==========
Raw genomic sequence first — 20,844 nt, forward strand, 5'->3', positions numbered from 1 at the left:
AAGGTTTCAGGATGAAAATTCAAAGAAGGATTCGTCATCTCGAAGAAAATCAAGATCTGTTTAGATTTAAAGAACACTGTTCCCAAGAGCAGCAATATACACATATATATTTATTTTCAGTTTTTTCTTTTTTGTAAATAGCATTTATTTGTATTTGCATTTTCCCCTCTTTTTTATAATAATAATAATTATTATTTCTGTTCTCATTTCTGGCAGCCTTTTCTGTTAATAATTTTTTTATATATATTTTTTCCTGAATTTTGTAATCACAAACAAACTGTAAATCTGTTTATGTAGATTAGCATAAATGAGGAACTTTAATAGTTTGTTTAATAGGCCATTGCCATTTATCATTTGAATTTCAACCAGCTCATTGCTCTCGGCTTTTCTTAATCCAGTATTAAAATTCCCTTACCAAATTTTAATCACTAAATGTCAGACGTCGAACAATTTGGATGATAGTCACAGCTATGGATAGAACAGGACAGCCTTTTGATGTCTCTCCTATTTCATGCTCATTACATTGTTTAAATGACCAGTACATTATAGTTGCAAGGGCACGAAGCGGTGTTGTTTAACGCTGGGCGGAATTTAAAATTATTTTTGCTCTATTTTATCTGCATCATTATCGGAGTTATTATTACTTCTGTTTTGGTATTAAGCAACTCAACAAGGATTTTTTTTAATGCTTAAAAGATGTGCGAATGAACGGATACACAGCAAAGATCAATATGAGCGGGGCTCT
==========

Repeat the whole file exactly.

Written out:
Raw genomic sequence first — 20,844 nt, forward strand, 5'->3', positions numbered from 1 at the left:
AAGGTTTCAGGATGAAAATTCAAAGAAGGATTCGTCATCTCGAAGAAAATCAAGATCTGTTTAGATTTAAAGAACACTGTTCCCAAGAGCAGCAATATACACATATATATTTATTTTCAGTTTTTTCTTTTTTGTAAATAGCATTTATTTGTATTTGCATTTTCCCCTCTTTTTTATAATAATAATAATTATTATTTCTGTTCTCATTTCTGGCAGCCTTTTCTGTTAATAATTTTTTTATATATATTTTTTCCTGAATTTTGTAATCACAAACAAACTGTAAATCTGTTTATGTAGATTAGCATAAATGAGGAACTTTAATAGTTTGTTTAATAGGCCATTGCCATTTATCATTTGAATTTCAACCAGCTCATTGCTCTCGGCTTTTCTTAATCCAGTATTAAAATTCCCTTACCAAATTTTAATCACTAAATGTCAGACGTCGAACAATTTGGATGATAGTCACAGCTATGGATAGAACAGGACAGCCTTTTGATGTCTCTCCTATTTCATGCTCATTACATTGTTTAAATGACCAGTACATTATAGTTGCAAGGGCACGAAGCGGTGTTGTTTAACGCTGGGCGGAATTTAAAATTATTTTTGCTCTATTTTATCTGCATCATTATCGGAGTTATTATTACTTCTGTTTTGGTATTAAGCAACTCAACAAGGATTTTTTTTAATGCTTAAAAGATGTGCGAATGAACGGATACACAGCAAAGATCAATATGAGCGGGGCTCT